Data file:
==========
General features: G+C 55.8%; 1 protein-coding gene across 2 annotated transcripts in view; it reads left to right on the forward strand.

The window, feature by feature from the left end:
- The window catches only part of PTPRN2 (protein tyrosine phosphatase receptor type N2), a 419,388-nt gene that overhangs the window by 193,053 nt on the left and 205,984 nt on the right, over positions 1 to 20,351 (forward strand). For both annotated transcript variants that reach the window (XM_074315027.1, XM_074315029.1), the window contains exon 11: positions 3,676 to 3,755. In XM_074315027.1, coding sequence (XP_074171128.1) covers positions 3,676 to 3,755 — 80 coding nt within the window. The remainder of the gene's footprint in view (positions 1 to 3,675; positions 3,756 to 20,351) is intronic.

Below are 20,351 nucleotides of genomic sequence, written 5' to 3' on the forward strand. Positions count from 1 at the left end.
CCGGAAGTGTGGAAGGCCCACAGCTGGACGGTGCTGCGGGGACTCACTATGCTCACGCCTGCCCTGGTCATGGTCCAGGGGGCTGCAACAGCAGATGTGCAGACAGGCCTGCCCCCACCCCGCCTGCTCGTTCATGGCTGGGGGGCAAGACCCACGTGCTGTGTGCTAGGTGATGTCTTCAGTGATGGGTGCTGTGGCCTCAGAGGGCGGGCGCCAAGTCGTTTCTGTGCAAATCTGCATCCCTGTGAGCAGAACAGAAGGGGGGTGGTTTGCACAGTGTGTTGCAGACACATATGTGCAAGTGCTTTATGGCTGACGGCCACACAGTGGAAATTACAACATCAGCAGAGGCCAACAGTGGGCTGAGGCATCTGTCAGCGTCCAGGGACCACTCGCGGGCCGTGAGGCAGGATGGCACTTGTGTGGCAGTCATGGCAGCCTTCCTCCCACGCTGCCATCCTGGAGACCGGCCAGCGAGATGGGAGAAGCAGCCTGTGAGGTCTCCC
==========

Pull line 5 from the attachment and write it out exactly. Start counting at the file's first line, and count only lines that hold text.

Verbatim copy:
CCGGAAGTGTGGAAGGCCCACAGCTGGACGGTGCTGCGGGGACTCACTATGCTCACGCCTGCCCTGGTCATGGTCCAGGGGGCTGCAACAGCAGATGTGCAGACAGGCCTGCCCCCACCCCGCCTGCTCGTTCATGGCTGGGGGGCAAGACCCACGTGCTGTGTGCTAGGTGATGTCTTCAGTGATGGGTGCTGTGGCCTCAGAGGGCGGGCGCCAAGTCGTTTCTGTGCAAATCTGCATCCCTGTGAGCAGAACAGAAGGGGGGTGGTTTGCACAGTGTGTTGCAGACACATATGTGCAAGTGCTTTATGGCTGACGGCCACACAGTGGAAATTACAACATCAGCAGAGGCCAACAGTGGGCTGAGGCATCTGTCAGCGTCCAGGGACCACTCGCGGGCCGTGAGGCAGGATGGCACTTGTGTGGCAGTCATGGCAGCCTTCCTCCCACGCTGCCATCCTGGAGACCGGCCAGCGAGATGGGAGAAGCAGCCTGTGAGGTCTCCC